The money maximization distraction
The Rolling Stones have grossed more than a billion dollars in ticket sales and endorsements. Does that mean that they're better than Beethoven, John Adams and Zoe Keating, put together? Were the Bay City Rollers better than Patti Smith?
There are CEOs who make more in a year than 1,000 of their workers. Does that mean that they're 1,000 times more important or productive or worthwhile?
Money is a simple metric, and one that captures a certain sort of information about value and scarcity. But it's wildly inaccurate when it comes to measuring many of the things that actually matter to us. It can mask the emotions and moments and contributions that we work so hard on, the people that we seek to become, the contributions that we seek to make.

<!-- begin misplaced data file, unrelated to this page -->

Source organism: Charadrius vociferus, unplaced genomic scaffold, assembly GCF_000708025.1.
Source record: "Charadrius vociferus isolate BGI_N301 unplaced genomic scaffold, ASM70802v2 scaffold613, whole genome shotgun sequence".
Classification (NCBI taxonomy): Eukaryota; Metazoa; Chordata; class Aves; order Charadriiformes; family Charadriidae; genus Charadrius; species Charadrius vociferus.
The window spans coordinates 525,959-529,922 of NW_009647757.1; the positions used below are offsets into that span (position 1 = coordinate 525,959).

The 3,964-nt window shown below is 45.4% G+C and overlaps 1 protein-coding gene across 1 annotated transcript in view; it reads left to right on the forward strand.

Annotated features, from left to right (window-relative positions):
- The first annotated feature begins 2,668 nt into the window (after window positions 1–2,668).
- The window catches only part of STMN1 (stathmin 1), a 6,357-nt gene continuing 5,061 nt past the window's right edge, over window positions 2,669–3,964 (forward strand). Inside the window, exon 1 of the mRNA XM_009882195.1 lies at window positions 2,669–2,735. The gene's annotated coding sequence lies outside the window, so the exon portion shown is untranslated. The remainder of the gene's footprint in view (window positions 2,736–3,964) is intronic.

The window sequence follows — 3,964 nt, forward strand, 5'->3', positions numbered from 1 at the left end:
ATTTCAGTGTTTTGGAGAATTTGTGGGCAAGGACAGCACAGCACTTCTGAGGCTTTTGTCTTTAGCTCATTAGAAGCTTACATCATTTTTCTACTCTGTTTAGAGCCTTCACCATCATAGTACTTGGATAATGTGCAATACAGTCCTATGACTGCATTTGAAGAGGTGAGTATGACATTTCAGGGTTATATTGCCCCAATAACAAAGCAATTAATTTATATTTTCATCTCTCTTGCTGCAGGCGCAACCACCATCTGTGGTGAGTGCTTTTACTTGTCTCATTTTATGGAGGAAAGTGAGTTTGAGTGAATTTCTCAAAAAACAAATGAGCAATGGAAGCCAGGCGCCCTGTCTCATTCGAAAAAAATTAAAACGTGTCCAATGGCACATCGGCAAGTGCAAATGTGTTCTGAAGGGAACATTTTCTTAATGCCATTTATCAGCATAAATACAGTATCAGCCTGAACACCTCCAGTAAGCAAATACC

Profitable is not the same as important
Popular is the not the same as worthwhile
Expensive is not the same as well-done
And yet, because it's easy to rank and compare and change, we can get seduced into believing that money is the metric that matters the most, that matters all the time. If we only use money to make our decisions about worth, we're going to get it wrong almost every time.
Until we get significantly better at matching money to contribution, we need to embrace the difficult to measure. I'll trade you a great fourth grade teacher for a foreign exchange desk currency trader any day.